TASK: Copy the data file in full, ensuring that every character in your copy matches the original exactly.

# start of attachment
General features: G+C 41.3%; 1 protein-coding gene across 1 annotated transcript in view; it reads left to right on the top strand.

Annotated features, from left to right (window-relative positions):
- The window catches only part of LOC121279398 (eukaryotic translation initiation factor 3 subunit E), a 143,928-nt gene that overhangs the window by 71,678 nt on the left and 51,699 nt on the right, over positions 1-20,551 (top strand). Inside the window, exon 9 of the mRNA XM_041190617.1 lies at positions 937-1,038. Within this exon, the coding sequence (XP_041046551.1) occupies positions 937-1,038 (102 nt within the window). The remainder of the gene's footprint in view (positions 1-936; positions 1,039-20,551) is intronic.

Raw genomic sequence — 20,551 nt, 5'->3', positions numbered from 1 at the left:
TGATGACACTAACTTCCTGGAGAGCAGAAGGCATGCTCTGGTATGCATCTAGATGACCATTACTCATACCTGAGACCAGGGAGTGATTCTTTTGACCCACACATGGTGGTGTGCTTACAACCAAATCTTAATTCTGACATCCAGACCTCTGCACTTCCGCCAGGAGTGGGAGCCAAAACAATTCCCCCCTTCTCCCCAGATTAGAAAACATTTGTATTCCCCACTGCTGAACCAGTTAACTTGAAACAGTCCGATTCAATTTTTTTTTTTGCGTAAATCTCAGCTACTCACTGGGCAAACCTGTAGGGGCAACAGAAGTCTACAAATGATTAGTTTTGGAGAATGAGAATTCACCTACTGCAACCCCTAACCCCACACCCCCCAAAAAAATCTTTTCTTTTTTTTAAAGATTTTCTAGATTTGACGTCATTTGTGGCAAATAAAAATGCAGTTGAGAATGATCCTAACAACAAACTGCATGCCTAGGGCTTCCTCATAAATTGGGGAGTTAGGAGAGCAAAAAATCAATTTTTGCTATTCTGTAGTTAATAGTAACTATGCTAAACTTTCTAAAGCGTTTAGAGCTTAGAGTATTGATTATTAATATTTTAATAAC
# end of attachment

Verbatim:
General features: G+C 41.3%; 1 protein-coding gene across 1 annotated transcript in view; it reads left to right on the top strand.

Annotated features, from left to right (window-relative positions):
- The window catches only part of LOC121279398 (eukaryotic translation initiation factor 3 subunit E), a 143,928-nt gene that overhangs the window by 71,678 nt on the left and 51,699 nt on the right, over positions 1-20,551 (top strand). Inside the window, exon 9 of the mRNA XM_041190617.1 lies at positions 937-1,038. Within this exon, the coding sequence (XP_041046551.1) occupies positions 937-1,038 (102 nt within the window). The remainder of the gene's footprint in view (positions 1-936; positions 1,039-20,551) is intronic.

Raw genomic sequence — 20,551 nt, 5'->3', positions numbered from 1 at the left:
TGATGACACTAACTTCCTGGAGAGCAGAAGGCATGCTCTGGTATGCATCTAGATGACCATTACTCATACCTGAGACCAGGGAGTGATTCTTTTGACCCACACATGGTGGTGTGCTTACAACCAAATCTTAATTCTGACATCCAGACCTCTGCACTTCCGCCAGGAGTGGGAGCCAAAACAATTCCCCCCTTCTCCCCAGATTAGAAAACATTTGTATTCCCCACTGCTGAACCAGTTAACTTGAAACAGTCCGATTCAATTTTTTTTTTTGCGTAAATCTCAGCTACTCACTGGGCAAACCTGTAGGGGCAACAGAAGTCTACAAATGATTAGTTTTGGAGAATGAGAATTCACCTACTGCAACCCCTAACCCCACACCCCCCAAAAAAATCTTTTCTTTTTTTTAAAGATTTTCTAGATTTGACGTCATTTGTGGCAAATAAAAATGCAGTTGAGAATGATCCTAACAACAAACTGCATGCCTAGGGCTTCCTCATAAATTGGGGAGTTAGGAGAGCAAAAAATCAATTTTTGCTATTCTGTAGTTAATAGTAACTATGCTAAACTTTCTAAAGCGTTTAGAGCTTAGAGTATTGATTATTAATATTTTAATAAC